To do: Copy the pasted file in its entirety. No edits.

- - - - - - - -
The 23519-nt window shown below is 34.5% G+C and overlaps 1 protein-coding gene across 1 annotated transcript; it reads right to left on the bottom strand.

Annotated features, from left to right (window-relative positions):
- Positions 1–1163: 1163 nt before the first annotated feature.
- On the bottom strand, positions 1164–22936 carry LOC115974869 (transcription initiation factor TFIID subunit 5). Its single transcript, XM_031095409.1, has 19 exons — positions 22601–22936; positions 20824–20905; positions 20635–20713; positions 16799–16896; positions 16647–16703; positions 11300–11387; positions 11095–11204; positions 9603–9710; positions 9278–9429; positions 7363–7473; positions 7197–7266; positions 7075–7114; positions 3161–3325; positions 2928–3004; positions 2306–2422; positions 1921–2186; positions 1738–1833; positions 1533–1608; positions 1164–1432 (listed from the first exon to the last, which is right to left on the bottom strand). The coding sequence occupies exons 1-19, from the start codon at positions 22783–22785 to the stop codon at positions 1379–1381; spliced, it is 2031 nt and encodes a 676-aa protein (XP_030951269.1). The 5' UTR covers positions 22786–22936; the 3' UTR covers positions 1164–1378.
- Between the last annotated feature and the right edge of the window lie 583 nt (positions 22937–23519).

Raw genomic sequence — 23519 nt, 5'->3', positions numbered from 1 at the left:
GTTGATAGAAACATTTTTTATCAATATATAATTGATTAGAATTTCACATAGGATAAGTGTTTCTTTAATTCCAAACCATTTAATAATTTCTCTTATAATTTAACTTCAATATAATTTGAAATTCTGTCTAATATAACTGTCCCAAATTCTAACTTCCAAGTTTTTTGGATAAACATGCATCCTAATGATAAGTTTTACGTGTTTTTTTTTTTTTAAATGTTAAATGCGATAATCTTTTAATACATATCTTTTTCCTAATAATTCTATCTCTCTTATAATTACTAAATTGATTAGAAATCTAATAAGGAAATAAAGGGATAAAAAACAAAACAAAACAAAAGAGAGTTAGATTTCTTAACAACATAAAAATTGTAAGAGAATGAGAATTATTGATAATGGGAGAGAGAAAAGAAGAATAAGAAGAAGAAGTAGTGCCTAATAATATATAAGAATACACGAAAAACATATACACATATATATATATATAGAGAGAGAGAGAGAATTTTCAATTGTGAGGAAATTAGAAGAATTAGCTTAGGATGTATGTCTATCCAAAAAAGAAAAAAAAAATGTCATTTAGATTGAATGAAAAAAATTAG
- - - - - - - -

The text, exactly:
The 23519-nt window shown below is 34.5% G+C and overlaps 1 protein-coding gene across 1 annotated transcript; it reads right to left on the bottom strand.

Annotated features, from left to right (window-relative positions):
- Positions 1–1163: 1163 nt before the first annotated feature.
- On the bottom strand, positions 1164–22936 carry LOC115974869 (transcription initiation factor TFIID subunit 5). Its single transcript, XM_031095409.1, has 19 exons — positions 22601–22936; positions 20824–20905; positions 20635–20713; positions 16799–16896; positions 16647–16703; positions 11300–11387; positions 11095–11204; positions 9603–9710; positions 9278–9429; positions 7363–7473; positions 7197–7266; positions 7075–7114; positions 3161–3325; positions 2928–3004; positions 2306–2422; positions 1921–2186; positions 1738–1833; positions 1533–1608; positions 1164–1432 (listed from the first exon to the last, which is right to left on the bottom strand). The coding sequence occupies exons 1-19, from the start codon at positions 22783–22785 to the stop codon at positions 1379–1381; spliced, it is 2031 nt and encodes a 676-aa protein (XP_030951269.1). The 5' UTR covers positions 22786–22936; the 3' UTR covers positions 1164–1378.
- Between the last annotated feature and the right edge of the window lie 583 nt (positions 22937–23519).

Raw genomic sequence — 23519 nt, 5'->3', positions numbered from 1 at the left:
GTTGATAGAAACATTTTTTATCAATATATAATTGATTAGAATTTCACATAGGATAAGTGTTTCTTTAATTCCAAACCATTTAATAATTTCTCTTATAATTTAACTTCAATATAATTTGAAATTCTGTCTAATATAACTGTCCCAAATTCTAACTTCCAAGTTTTTTGGATAAACATGCATCCTAATGATAAGTTTTACGTGTTTTTTTTTTTTTAAATGTTAAATGCGATAATCTTTTAATACATATCTTTTTCCTAATAATTCTATCTCTCTTATAATTACTAAATTGATTAGAAATCTAATAAGGAAATAAAGGGATAAAAAACAAAACAAAACAAAAGAGAGTTAGATTTCTTAACAACATAAAAATTGTAAGAGAATGAGAATTATTGATAATGGGAGAGAGAAAAGAAGAATAAGAAGAAGAAGTAGTGCCTAATAATATATAAGAATACACGAAAAACATATACACATATATATATATATAGAGAGAGAGAGAGAATTTTCAATTGTGAGGAAATTAGAAGAATTAGCTTAGGATGTATGTCTATCCAAAAAAGAAAAAAAAAATGTCATTTAGATTGAATGAAAAAAATTAG